In addition, the leg press is a very ‘stable’ movement. Since you’re using a machine, you’re barely activating stabilizer muscles, and really don’t have to think much about coordination or balance. All of these are important when jumping and so a back squat will do a better job of converting to any athletic movement.
Jumping is a very dynamic movement and so it’s best to train it with more dynamic compound movements. Leg press is far more of a static isolation movement than the squat is.
3 Reasons To Still Use The Leg Press For Vertical Jump Training
Now just because the squat is unequivocally better for the vertical jump than the leg press is, that doesn’t mean you should never use a leg press machine ever again. There’s a few instances where it’s actually quite a good idea.
1. It’s A Great Way To Strengthen Your Calves
Quite possibly the best way to use the leg press machine is for doing calf raises. It can be used essentially as a standing calf raise machine which is going to hit the calves in a pretty jump-specific manner.
This is a pretty decent way to improve overall calf strength and size especially since a lot of gyms don’t have many great options for standing calf raises.
2. Use It When You Can’t Squat
The leg press is also a good alternative if you don’t have access to a squat rack or aren’t able to squat.
As I mentioned earlier, squatting for me has been unfeasible at times due to hip injuries. Although I see leg press as a step down from the squat in terms of VJ carryover, it’s still going to be the next best exercise when it comes to overall leg development with a focus on the quads.
If you can’t squat due to an injury, you should be doing your absolute best to remedy said injury so you can get back to squatting sooner.
Whatever’s stopping you from squatting is going to reduce your vertical jump performance, so don’t just ignore it. Actively seek out a fix.
3. Use It For General Hypertrophy Work
If you’re just looking to put some meat on your bones and don’t care about improving your vert in the near term, leg press is arguably the better choice, especially if you aren’t great at doing squats or have pain doing them.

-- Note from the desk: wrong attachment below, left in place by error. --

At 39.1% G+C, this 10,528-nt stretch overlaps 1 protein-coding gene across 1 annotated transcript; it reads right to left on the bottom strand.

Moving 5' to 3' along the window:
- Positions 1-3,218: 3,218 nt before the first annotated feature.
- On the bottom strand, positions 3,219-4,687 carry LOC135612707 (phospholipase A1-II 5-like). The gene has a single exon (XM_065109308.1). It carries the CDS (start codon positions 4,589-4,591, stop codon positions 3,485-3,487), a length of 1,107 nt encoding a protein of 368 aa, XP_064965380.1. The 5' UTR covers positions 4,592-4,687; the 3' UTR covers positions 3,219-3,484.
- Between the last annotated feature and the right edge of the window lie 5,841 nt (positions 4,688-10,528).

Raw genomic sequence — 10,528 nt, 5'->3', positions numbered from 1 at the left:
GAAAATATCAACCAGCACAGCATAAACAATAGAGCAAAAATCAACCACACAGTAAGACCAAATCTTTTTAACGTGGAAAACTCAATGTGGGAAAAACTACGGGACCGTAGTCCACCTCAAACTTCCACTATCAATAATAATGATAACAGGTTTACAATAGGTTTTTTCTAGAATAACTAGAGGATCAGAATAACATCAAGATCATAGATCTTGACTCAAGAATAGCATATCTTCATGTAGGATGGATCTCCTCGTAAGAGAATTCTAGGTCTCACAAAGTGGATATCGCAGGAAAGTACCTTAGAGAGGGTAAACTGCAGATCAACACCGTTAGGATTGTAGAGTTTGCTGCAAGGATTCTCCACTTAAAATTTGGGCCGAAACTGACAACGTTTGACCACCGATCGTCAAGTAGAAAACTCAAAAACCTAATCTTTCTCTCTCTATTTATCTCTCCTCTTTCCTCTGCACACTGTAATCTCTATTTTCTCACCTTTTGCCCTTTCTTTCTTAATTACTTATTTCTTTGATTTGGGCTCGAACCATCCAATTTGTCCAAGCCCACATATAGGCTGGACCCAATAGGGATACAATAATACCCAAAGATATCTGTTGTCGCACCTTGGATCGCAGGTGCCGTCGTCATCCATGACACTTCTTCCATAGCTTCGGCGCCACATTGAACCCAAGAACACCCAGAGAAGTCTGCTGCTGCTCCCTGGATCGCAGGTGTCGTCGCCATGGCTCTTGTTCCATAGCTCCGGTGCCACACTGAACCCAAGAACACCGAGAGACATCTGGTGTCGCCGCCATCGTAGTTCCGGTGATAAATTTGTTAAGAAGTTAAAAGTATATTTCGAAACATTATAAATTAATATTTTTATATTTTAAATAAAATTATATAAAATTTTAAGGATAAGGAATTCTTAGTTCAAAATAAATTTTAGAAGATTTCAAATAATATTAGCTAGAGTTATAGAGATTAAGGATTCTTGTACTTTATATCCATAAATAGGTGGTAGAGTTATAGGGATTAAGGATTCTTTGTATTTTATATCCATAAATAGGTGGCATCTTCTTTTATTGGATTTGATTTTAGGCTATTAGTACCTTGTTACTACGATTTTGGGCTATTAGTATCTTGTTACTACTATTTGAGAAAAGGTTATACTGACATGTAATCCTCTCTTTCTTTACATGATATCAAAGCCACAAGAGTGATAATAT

It’s an unpopular opinion, but the reality is that machines allow you to perform more reps with far less strain on your joints than their alternatives. Doing a hack squat will allow you to get into position to put load on your thighs, without the additional strain on your back that a typical squat would, which allows you to do more work with your legs.
Before I began my jump training, I was in a detrained state and simply wanted to get back some of the muscle I’d lost during lockdown when the gym was closed. I was super stiff and had poor mobility and squats were out of the question. But I could still do leg press and hack squats to build up that base of muscle before I started transitioning into a jump-specific strength phase.
What’s The Verdict?
Put simply, avoid the leg press if you can. As a vertical jump aspiring athlete, you should strive to master the squat and perfect this exercise and several variations of it because it’s simply going to convert better to the vertical jump movement.
So you shouldn’t base any of your leg days around the leg press in an ideal world. But that doesn’t mean there isn’t a place for it.
Personally I think it’s a great way to hit the calves and I use it all the time for that. It’s also a good way to get some volume in if you’re too injured to squat.
At the end of the day, when looking for strength exercises to incorporate into your vertical jump training, you want to select movements that have a high carryover to jumping. This means you want the load to be in the right place and for the exercise to properly train the triple extension movement pattern.
Squats are almost always going to be a better option when it comes to vertical jump strength training but if you have to use the leg press every so often, it’s definitely not the end of the world!